I am not a cook. Sure, I can move chicken and vegetables around in a pan, but with the apron on, don’t expect flashy techniques, melt-in-the-mouth textures – or spices. But one last weekend I got more adept thanks to a chic-looking black box in the kitchen. The Kakugama is a new saucepan made from carbon graphite, a material with excellent thermal conductivity and the ability to radiate infrared energy, typically used to make brakes for Formula 1 cars, among other things for less sexy industrial purposes. Anaori, a Japanese carbon-graphite specialist, has brought the material into the kitchen, where its qualities can be easily transferred for poaching, grilling, simmering and baking from rice to bread.
Developed with the celebrated Japanese chef Hirohisa Koyama, the Kakugama is also reminiscent of a traditional Japanese Hagama Rice cooker and something beamed in from space. Anaori took a shovel out of a solid coal cube so that the cooking surface of the pot is rounded. It has an inner lid made of Hinoki wood and an outer carbon lid that doubles as a grill pan.
Tipping the scales to 6kg for a smaller model and 8kg for a larger option, whipping across the tabletop isn’t the easiest thing to do. But its force is forgiven when you consider what the coal can do with the ingredients. It maintains a constant temperature over a long period of time, so the food is cooked evenly, the textures are tender and the risk of burns is low, says Rafael Cagali, head chef at two Michelin-starred Da Terra in London. (I borrowed Cagali’s personal kakugama and I’m calling him for tips.) Like other chefs, he’s excited about its potential and recommends it for slow-cooked dishes like stews and ragus, and for cooking rice and whole vegetables.
It is an extremely polite cook companion: it spits or hisses neither steam nor smoke, and the Hinoki lid fills the food and the entire kitchen with a wonderful smell that is reminiscent of a sauna. The kakugama is also suitable for straightforward, healthy cooking: I put a whole butternut squash and a sweet potato in it, without any oil or anything else, and they are cooked through to perfection. This boulder offers tempting opportunities.
Anaori Kakugama, starting at Â£ 1,990 anaori.com
Wake up and hear the coffee
It was only a matter of time before Alexa started playing barista. The Lavazza Voicy is the first espresso machine with integrated Amazon Alexa technology. Although you have to manually place a cup under the sink and pop in pods, you can tell this sleek device to make you coffee while you read the news, or tell it to order pods when supplies are low. And by syncing with an app, you can personalize your order – a handy touch that lets you specify how long and how hot you want the shot to be. (“Alexa, please make me a Jamie” is my new favorite morning chorus. A little wrong, but …)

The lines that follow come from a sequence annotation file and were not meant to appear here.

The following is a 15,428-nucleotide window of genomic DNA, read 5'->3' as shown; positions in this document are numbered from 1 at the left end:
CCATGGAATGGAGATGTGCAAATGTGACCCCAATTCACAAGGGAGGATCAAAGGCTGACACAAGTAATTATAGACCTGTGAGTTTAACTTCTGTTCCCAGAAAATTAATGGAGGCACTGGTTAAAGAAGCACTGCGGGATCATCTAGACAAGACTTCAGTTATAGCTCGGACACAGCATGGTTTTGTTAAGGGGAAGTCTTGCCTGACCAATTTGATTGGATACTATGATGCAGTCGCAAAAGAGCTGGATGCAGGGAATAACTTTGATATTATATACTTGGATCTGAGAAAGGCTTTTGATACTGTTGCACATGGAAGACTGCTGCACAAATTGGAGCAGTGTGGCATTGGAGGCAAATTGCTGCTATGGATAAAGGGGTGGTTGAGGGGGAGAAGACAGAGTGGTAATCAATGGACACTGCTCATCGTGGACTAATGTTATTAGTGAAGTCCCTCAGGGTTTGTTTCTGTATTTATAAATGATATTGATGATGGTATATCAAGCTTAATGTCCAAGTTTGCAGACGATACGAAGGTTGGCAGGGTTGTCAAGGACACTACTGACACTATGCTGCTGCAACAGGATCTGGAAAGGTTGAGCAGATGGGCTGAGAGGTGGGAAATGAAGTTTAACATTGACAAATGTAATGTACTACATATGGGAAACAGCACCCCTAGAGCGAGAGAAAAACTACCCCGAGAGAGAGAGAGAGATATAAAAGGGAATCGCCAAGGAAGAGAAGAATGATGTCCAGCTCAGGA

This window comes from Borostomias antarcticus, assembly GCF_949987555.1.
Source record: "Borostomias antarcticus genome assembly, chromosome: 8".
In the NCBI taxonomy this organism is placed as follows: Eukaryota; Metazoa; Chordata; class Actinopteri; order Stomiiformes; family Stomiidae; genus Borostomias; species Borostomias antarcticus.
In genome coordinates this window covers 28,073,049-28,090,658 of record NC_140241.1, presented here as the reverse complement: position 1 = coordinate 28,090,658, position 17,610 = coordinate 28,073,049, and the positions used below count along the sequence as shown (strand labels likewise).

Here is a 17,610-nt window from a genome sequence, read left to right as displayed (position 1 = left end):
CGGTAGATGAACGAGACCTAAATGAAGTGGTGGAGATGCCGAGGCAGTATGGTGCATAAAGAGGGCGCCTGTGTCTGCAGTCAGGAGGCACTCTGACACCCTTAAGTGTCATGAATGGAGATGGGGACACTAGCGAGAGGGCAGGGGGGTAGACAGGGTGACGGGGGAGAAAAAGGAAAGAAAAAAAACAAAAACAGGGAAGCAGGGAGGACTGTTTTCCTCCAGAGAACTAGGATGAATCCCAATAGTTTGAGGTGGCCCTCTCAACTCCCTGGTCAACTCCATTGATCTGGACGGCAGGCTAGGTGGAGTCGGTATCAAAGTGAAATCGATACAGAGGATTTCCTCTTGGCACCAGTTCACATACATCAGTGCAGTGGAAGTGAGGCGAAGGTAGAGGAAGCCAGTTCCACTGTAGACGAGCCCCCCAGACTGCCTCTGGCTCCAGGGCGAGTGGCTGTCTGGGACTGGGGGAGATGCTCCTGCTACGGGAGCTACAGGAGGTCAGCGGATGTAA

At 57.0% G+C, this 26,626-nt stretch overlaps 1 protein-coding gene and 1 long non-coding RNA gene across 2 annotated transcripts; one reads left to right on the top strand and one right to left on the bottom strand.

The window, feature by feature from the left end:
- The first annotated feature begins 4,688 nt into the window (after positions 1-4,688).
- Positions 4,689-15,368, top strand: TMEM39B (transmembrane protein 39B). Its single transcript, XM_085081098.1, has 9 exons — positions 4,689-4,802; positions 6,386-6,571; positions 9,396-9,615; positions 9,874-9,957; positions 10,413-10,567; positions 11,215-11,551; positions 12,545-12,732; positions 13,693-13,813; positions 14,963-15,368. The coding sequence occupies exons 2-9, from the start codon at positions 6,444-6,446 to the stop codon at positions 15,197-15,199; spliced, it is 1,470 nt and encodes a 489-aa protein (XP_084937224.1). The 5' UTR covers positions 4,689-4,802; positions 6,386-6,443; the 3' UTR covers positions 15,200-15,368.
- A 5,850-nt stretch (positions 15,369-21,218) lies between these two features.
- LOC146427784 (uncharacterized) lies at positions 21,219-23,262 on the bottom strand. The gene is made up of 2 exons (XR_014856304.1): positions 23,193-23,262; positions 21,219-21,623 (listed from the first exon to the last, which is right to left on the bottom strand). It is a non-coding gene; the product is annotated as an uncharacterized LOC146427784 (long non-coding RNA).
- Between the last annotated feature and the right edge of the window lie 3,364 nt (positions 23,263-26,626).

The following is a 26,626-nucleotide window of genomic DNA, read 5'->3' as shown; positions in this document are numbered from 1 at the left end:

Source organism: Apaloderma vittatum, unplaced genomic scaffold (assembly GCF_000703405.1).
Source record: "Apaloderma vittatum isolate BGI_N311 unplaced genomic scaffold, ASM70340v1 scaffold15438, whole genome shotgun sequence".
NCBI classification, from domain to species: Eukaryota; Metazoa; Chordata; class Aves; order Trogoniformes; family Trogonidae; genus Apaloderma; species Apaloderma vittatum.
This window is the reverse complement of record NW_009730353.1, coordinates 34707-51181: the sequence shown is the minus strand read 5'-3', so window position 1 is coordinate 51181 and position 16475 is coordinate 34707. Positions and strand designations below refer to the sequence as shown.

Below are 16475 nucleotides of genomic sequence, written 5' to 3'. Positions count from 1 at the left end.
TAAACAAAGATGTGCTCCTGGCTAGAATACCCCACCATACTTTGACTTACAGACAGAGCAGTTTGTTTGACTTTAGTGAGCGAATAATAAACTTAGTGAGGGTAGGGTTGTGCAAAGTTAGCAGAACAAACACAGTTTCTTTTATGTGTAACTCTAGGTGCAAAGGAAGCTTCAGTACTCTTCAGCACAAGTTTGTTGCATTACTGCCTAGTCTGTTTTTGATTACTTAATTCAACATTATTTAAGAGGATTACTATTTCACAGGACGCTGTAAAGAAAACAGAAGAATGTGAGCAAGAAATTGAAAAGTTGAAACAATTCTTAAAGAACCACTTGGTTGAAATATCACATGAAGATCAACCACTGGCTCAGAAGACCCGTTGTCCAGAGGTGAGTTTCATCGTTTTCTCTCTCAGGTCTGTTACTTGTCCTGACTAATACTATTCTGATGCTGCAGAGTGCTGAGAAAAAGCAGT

The espresso making process is more of a low hum than the noise I’ve heard from other machines – and it produces quality coffee. Plus, the speakers are decent – and like a regular Alexa, it can play bangs on command if you’ve got all your hands washing up. Ideally, all of the work could be done by Alexa without manual steps (that will sure come at some point in the near future), but it’s still a nice way to bring a smart speaker into your kitchen while also having a delicious infusion in the process .
Lavazza A Modo Mio Voicy, Â£ 249, lavazza.de
The best kind of invisible charge
This nifty technological wizardry from New York’s Humanscale is basically an invisible charger. It allows you to juice your phone (or most AirPods) by simply placing it on a table, which eliminates the hassle of plugging in a charger or pesky cords. Crucially, unlike other disc-shaped chargers that tend to have clunky charging pads, this device doesn’t leave any marks – at least on the surface. The wireless charger is painlessly attached to the underside of your table or desk with screws or double-sided adhesive (a sticker marks the appropriate location on the top, if necessary). The only fine print is that the table needs to be relatively thin – a maximum of 3.4 cm (2.9 cm for an iPhone 12) – for the charger to work.
Humanscale NeatCharge, Â£ 110, humanscale.com
The ultimate kitchen garden
If Apple dares to venture into veggie patches, the result could look something like this. With a minimalist white metal frame, subtle branding and the cool glow of LED lights, this smart garden offers a more clinically chic than wildly rustic vision of living green. It’s designed to make killing plants impossible, so it’s hugely attractive to those who don’t want to spend their weekends basing on the whims of diva-like fiddle-leaf figs.
You monitor the nursery – the residents of which can be herbs, vegetables and flowers – via a smartphone app with which you can switch on the light and operate the water pump remotely. Not only do the LEDs create a surprisingly calming presence, but they also ensure that you can keep the garden in a place with limited sunlight. Tracking the rapid growth of the rocket in the app is addicting (a tamagotchi for horticulture?). Aside from having to manually add nutrients on occasion, you can be green thumb with just the swipe of a finger. It is available in three family sizes (single, double or triple shelving) and there is a smaller personal version with a tabletop (currently only available in the USA).
From $ 279 risegardens.com